The Peninsula

The Fiction and Poetry Archive of Liana Mir and scribblemyname

Everyone Is Terribly Human


“You’re really fucked up, aren’t you?” a low, rough, altogether too familiar voice sounded in Dazai’s ear.

He raised his head muzzily and looked around for a too short redhead with anger management issues. “Chibi.”

A low growl replaced the faintly underlying tone of concern. Dazai’s head was yanked unceremoniously off his futon by gloved fingers tightening in his hair. He winced with the pain. He hated pain. Usually he wouldn’t give Chuuya the satisfaction of reacting.


There was the other hand, dragging him up by his elbow.

Dazai sighed rather than protest. There was no point to protesting.

Chuuya wanted to ask a lot of things: when was the last time you washed? when was the last time you ate? The littering of sake bottles, the reek of alcohol breath, and the hazy look in Dazai’s eyes as he murmured ‘Chuuya’ like he was dreaming and wanted to wake up… None of it added up to anything good.

Except the last maybe.

“That’s right, shitty mackerel. This is all a dream, and you’ll wake up soon.”

Except he wouldn’t wake up. Oda would stay dead, and Chuuya would stay gone, just as soon as he made sure Dazai made it through whatever his next schemes were alive. Because if there was any time Dazai was likely to finally make good on his harebrained plans to die, this was it.

Dazai squinted at him skeptically. “I’m not dreaming?” Trust him to know when Chuuya was lying. Dazai’s eyes widened to comical proportions. “Am I dead?” He blinked at Chuuya.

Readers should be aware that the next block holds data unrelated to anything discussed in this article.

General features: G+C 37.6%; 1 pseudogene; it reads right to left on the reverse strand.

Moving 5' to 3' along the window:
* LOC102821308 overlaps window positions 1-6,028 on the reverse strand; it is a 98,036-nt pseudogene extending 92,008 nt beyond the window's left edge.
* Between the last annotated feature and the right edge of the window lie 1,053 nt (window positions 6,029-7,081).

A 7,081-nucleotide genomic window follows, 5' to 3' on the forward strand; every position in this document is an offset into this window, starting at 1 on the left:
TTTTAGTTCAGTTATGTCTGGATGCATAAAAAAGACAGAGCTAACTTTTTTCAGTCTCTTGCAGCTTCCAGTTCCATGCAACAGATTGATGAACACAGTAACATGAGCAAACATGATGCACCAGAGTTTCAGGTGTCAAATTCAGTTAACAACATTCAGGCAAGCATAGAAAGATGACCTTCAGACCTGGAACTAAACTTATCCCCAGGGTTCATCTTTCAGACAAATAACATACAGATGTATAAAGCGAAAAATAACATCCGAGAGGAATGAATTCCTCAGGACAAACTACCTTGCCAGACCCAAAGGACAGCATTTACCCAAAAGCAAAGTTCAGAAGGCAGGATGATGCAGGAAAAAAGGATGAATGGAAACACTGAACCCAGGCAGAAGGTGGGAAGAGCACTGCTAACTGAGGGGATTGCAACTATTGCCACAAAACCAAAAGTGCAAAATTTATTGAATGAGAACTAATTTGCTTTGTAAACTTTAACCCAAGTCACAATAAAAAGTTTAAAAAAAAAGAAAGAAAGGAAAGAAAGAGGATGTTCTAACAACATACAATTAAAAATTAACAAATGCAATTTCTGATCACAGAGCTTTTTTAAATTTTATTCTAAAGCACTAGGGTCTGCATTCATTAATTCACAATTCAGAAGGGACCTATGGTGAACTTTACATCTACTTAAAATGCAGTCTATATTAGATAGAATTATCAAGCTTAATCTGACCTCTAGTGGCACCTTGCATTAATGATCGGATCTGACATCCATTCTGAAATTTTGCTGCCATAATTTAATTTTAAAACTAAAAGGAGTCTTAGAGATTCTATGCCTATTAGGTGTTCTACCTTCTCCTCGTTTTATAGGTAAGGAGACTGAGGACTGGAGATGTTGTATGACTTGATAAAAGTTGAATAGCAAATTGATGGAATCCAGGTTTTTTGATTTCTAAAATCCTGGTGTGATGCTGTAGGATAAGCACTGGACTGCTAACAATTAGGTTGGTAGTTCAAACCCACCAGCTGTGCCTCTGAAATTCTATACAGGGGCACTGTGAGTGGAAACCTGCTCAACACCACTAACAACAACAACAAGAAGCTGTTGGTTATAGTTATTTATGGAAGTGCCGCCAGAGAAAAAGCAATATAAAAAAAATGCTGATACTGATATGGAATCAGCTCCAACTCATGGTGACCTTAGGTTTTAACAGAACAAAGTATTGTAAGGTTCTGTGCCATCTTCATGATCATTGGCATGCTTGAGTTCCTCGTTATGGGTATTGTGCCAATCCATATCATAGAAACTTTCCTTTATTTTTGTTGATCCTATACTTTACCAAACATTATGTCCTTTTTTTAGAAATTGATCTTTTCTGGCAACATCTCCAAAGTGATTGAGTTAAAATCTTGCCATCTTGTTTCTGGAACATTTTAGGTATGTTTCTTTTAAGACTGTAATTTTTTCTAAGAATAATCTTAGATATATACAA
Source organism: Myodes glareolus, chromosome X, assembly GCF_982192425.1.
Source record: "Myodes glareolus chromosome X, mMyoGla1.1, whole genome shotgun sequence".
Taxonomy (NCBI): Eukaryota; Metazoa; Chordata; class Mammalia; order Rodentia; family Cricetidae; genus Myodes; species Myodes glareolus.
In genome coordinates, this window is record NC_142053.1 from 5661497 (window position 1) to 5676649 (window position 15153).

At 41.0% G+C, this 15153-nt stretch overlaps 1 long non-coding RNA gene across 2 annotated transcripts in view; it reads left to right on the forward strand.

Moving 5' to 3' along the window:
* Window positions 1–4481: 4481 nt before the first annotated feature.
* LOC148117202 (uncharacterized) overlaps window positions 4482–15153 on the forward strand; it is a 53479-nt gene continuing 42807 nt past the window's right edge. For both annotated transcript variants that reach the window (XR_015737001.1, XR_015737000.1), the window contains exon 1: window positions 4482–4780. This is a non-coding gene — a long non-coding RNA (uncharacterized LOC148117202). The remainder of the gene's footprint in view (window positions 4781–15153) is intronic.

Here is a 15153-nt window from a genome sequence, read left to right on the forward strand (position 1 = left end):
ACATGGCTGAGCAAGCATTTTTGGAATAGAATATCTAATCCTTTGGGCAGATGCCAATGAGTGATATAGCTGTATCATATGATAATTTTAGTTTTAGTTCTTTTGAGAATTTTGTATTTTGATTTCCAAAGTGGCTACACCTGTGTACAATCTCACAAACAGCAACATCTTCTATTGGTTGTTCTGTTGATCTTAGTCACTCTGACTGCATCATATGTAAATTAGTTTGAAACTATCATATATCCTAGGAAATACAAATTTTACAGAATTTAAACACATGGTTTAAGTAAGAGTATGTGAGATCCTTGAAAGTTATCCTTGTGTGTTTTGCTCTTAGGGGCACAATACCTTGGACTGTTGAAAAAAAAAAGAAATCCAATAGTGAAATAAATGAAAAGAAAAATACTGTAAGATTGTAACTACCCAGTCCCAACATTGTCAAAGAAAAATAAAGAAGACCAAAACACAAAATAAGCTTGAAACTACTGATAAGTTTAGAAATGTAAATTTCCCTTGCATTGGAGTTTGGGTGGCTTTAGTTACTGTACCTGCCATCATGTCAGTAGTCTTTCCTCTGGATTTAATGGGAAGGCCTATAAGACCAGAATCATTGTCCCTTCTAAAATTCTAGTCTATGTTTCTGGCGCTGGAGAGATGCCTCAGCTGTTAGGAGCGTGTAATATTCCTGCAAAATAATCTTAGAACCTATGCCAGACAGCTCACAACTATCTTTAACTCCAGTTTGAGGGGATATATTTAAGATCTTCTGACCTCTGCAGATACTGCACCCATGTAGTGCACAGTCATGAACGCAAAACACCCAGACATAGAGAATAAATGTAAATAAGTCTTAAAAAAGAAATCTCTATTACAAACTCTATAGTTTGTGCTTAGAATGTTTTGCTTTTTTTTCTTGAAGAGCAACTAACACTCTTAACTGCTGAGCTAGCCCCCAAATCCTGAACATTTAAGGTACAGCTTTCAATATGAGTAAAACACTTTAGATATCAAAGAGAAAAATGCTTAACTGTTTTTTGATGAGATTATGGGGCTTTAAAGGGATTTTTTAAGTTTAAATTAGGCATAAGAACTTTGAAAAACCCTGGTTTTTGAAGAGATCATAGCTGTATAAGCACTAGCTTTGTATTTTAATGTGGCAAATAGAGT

Chuuya blinked back. “Hah?!” He dumped Dazai in the tub to a plaintive “ow” and proceeded to turn on the shower without bothering to undress him.

Dazai’s head fell back, his eyes doing that staring thing that was always so unnerving. “Now I know I’m not dreaming.”

Then he closed his eyes and promptly passed out.

Dazai dreamed of Oda falling through his fingers, of reaching out his hand and grasping at only air as Oda kept falling, falling downward into ocean or abyss or darkness or a sea of just blood, blood, blood.

He woke with a gasp, already fumbling for another bottle. Too strong fingers wrapped around his and tucked his arm back into bed.

Dazai blinked awake and there was a flash of red, a grim frown, and a bowl of rice shoved into his hand.

“Eat that, bastard.”

“Oi, oi.” Dazai stared at his old partner, incongruous in his cheap flat. “Is this your bedside manner? No wonder you have no luck with the ladies.”

Chuuya glared, fist clenched, but turned away and went back into the kitchen.

Dazai was entirely too sober for this.

Chuuya didn’t exactly care if Dazai stayed sober, but he forcibly cleaned him up, fed him, and shoved him in the direction of the shower despite his huffing, with threats to shove him into the shower if necessary until he was fairly certain Dazai would survive the next few months.

The black circles under his eyes relieved, the blackness in his eyes faded just a bit, then they turned sharp, and Dazai looked up at Chuuya three days after he’d arrived and asked, “Does Mori know you’re here?”

“None of your business, turncoat,” Chuuya replied, making it clear where things stood.

“I see,” Dazai said slowly.

It was time for Chuuya to head back, and both of them knew it.

Chuuya washed his hands once last time in the sink, imagined blood sluicing off his palms, or whatever taint the Demon Prodigy had left on him.

No, Mori didn’t know. Chuuya intended to keep it that way.

“I’m running errands for Ane-san. She said she should run you through for running away.”

But she’d had her own loss and not so much luck making good her escape. She’d hardly begrudge Dazai’s reaction to losing Oda. Not the way Chuuya did.

“Don’t drink yourself to death, shitty Dazai.”

That’s how he left, with bitterness on his tongue, and his old partner blinking at him in the too-bright light coming in through the cheap blinds.


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